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G.M.H., X.L., C.I.A. and K.A.S. designed the study. X.L., Y.H., I.P.G., Y.L., C.X., Y.L., W.C., J.Z. and C.I.A. performed the genotyping and data analysis. G.M.H., B.D.J., C.C., A.L.M., P.M., R.P.M., J.A.O., V.A.L., D.S., C.V., C.L., P.K.G., E.J.H., K.N.L. and K.A.S. developed the clinical network and sample collection and processing framework required for case and control accrual. G.M.H., C.I.A. and K.A.S. wrote the manuscript. G.M.H., X.L., C.I.A. and K.A.S. vouch for the data and its analysis. G.M.H., C.I.A. and K.A.S. (the senior and corresponding author) decided in agreement with all other authors to publish this paper.
We genotyped individuals with primary biliary cirrhosis and unaffected controls for suggestive risk loci (genome-wide association P < 1 × 10−4) identified in a previous genome-wide association study. Combined analysis of the genome-wide association and replication datasets identified IRF5-TNPO3 (combined P = 8.66 × 10−13), 7q12-21 (combined P = 3.50 × 10−13) and MMEL1 (combined P = 3.15 × 10−8) as new primary biliary cirrhosis susceptibility loci. Fine-mapping studies showed that a single variant accounts for the IRF5-TNPO3 association. As these loci are implicated in other autoimmune conditions, these findings confirm genetic overlap among such diseases.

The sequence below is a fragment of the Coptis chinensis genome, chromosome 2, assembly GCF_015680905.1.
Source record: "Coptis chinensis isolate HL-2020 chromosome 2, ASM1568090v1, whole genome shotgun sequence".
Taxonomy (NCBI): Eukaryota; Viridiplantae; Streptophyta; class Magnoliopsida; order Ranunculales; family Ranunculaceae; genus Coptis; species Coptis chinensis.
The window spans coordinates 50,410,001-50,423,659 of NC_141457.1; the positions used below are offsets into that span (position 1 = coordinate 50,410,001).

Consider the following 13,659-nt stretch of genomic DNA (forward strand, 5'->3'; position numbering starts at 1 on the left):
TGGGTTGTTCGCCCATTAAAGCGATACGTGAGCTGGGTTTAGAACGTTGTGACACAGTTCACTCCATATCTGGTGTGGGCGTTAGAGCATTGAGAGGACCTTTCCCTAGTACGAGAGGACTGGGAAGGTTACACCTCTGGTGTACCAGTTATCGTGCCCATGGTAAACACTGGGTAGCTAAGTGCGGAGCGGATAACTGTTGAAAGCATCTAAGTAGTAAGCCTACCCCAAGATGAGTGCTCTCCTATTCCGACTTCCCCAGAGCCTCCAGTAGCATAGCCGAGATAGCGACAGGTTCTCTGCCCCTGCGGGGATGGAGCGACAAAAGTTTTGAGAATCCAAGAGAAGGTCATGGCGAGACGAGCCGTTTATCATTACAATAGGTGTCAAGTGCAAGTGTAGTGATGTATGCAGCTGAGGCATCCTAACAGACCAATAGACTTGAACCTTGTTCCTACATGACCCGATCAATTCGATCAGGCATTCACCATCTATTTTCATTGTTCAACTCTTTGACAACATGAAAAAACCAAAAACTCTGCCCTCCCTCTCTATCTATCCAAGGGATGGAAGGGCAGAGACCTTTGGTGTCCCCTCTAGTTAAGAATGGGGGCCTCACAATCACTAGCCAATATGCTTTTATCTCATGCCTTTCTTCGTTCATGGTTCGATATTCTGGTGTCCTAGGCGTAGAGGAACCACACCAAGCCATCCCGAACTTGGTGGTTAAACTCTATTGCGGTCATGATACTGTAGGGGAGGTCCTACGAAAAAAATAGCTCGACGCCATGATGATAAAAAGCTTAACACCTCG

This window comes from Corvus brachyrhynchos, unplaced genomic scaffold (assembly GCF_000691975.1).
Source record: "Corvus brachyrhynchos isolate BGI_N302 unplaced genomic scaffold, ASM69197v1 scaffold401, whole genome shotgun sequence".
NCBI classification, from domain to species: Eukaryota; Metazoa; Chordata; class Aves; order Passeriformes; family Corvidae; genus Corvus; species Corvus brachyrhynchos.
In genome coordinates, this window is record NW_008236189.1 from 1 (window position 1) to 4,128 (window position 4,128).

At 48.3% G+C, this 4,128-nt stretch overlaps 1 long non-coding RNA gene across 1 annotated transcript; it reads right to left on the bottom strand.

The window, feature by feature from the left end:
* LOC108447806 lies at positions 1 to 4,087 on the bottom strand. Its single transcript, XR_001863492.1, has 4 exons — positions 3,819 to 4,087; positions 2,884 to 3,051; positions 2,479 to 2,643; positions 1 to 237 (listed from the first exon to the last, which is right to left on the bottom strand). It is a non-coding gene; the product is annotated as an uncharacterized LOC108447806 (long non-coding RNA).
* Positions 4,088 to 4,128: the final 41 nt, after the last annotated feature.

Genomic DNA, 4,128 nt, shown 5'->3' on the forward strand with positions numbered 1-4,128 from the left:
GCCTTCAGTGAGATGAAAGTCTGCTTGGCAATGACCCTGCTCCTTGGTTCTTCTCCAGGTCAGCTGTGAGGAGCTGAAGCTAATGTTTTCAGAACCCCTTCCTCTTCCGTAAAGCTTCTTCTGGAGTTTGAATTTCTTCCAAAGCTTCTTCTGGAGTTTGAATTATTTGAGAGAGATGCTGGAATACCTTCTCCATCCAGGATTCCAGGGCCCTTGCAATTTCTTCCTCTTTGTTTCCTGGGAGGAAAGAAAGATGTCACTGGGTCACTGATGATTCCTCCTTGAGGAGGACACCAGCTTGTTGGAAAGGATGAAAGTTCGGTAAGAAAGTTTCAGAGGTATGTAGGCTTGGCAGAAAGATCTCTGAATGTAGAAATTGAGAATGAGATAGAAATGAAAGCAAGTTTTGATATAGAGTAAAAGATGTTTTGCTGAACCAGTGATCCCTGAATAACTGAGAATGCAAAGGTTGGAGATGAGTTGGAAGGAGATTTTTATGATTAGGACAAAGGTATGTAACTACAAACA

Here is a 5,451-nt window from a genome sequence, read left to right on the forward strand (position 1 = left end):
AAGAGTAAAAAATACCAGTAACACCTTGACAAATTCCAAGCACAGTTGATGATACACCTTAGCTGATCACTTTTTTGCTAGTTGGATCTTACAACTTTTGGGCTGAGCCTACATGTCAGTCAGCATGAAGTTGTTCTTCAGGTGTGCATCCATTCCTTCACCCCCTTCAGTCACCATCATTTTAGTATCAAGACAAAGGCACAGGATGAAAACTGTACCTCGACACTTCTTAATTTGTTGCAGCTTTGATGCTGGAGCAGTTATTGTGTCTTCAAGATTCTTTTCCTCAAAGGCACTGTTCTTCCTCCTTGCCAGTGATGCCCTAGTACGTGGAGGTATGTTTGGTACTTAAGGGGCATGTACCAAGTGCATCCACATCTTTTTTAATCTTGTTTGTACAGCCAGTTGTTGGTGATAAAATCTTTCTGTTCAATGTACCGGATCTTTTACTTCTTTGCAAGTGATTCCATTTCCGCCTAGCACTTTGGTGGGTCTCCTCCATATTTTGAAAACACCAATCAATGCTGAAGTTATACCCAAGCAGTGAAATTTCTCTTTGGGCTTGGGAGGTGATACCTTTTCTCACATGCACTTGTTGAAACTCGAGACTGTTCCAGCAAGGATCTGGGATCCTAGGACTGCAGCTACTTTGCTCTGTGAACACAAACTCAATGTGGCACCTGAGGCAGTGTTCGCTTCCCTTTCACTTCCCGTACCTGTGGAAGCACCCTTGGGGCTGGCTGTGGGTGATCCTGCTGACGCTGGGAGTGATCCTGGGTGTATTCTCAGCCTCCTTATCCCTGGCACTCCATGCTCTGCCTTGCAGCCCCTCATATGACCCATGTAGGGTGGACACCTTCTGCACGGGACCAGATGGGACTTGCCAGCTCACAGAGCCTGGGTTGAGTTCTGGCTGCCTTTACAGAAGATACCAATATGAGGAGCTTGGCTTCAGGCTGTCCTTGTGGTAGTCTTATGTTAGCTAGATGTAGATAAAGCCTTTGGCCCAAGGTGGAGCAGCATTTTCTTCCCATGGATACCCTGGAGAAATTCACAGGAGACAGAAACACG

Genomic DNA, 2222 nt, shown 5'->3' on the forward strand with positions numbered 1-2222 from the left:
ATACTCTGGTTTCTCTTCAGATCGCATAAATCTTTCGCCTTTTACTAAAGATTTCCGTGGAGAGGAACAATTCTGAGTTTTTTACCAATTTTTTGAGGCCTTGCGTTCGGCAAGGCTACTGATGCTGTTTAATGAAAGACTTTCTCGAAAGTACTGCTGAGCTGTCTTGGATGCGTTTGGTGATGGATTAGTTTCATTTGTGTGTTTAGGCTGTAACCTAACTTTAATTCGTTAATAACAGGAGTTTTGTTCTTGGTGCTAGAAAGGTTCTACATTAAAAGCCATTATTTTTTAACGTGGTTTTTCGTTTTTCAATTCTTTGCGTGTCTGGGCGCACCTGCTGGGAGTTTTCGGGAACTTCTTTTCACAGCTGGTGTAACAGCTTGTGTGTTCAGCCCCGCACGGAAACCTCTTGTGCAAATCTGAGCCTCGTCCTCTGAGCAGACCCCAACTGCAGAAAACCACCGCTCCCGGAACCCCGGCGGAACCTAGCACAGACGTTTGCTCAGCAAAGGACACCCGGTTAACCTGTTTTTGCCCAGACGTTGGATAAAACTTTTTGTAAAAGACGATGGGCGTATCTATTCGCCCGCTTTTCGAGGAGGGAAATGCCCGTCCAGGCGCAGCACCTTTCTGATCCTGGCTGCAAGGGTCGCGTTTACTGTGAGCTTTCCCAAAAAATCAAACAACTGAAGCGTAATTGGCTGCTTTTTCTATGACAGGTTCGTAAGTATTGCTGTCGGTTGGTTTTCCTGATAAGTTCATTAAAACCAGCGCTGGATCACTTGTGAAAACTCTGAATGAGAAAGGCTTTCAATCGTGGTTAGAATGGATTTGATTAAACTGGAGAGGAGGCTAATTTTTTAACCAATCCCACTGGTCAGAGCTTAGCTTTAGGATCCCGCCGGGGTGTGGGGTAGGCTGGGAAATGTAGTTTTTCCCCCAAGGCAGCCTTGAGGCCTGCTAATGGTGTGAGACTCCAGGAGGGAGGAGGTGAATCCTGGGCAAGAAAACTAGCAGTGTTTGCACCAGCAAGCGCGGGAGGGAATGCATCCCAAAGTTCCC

Primary biliary cirrhosis (PBC) is the most common autoimmune liver disease, characterized by chronic nonsuppurative destructive cholangitis, circulating anti-mitochondrial antibodies and the frequent presence of other autoimmune disorders in affected individuals and their family members1. We previously reported a genome-wide association study (GWAS) for PBC that identified three susceptibility loci, HLA, IL12A and IL12RB2, as being strongly associated with PBC, as well as a number of other loci showing suggestive association with this disease2. To replicate these findings and evaluate relevance of these latter loci to PBC susceptibility, we have now tested an additional independent cohort of 857 individuals with PBC (cases) of European descent and 3,198 controls of European descent (including 1,743 historic control subjects from the New York Cancer Project3) for PBC associations with 36 SNPs across 24 loci (Supplementary Fig. 1); for each locus, association signals at P < 1 × 10−4 were detected for more than one SNP found in the initial GWAS, with the exception of IRF5-TNPO3, a well-recognized autoimmune disease risk locus. The combination of these replication results and our prior genome-wide association data yielded a genetic dataset derived from 1,351 PBC cases and 4,700 controls (Supplementary Methods).
Fifteen SNPs replicated (P < 1.39 × 10−3) after Bonferroni adjustment (Table 1 and Supplementary Table 1). In addition to HLA, IL12A and IL12RB2, genes at the IRF5-TNPO3 locus, at chromosome 17q12-21 (containing IKZF3, ZPBP2, GSDMB and ORMDL3) and at MMEL1 loci showed significant association with PBC in both the replication analysis and in an analysis combining the replication and initial GWAS datasets (Fig. 1 and Supplementary Fig. 2).